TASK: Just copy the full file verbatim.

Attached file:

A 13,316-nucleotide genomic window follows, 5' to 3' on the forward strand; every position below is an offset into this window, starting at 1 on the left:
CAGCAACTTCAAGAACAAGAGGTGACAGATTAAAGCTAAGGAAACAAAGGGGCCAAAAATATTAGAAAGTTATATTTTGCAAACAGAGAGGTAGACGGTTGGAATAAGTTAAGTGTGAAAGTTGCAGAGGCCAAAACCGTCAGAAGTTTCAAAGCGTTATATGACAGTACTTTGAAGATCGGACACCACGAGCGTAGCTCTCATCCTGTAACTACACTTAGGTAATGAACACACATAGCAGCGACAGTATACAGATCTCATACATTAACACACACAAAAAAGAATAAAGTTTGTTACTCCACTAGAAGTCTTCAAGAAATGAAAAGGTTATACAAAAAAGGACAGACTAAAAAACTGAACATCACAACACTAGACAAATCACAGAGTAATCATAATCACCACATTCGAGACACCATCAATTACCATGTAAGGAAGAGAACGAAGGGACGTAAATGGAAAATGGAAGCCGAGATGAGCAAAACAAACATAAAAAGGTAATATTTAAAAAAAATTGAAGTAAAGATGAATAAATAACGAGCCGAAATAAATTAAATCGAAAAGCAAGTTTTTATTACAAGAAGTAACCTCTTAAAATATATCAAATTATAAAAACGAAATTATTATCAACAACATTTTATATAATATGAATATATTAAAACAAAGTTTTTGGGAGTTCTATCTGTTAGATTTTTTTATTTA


A 13,316-nucleotide genomic window follows, 5' to 3' on the forward strand; every position below is an offset into this window, starting at 1 on the left:
CAGCAACTTCAAGAACAAGAGGTGACAGATTAAAGCTAAGGAAACAAAGGGGCCAAAAATATTAGAAAGTTATATTTTGCAAACAGAGAGGTAGACGGTTGGAATAAGTTAAGTGTGAAAGTTGCAGAGGCCAAAACCGTCAGAAGTTTCAAAGCGTTATATGACAGTACTTTGAAGATCGGACACCACGAGCGTAGCTCTCATCCTGTAACTACACTTAGGTAATGAACACACATAGCAGCGACAGTATACAGATCTCATACATTAACACACACAAAAAAGAATAAAGTTTGTTACTCCACTAGAAGTCTTCAAGAAATGAAAAGGTTATACAAAAAAGGACAGACTAAAAAACTGAACATCACAACACTAGACAAATCACAGAGTAATCATAATCACCACATTCGAGACACCATCAATTACCATGTAAGGAAGAGAACGAAGGGACGTAAATGGAAAATGGAAGCCGAGATGAGCAAAACAAACATAAAAAGGTAATATTTAAAAAAAATTGAAGTAAAGATGAATAAATAACGAGCCGAAATAAATTAAATCGAAAAGCAAGTTTTTATTACAAGAAGTAACCTCTTAAAATATATCAAATTATAAAAACGAAATTATTATCAACAACATTTTATATAATATGAATATATTAAAACAAAGTTTTTGGGAGTTCTATCTGTTAGATTTTTTTATTTA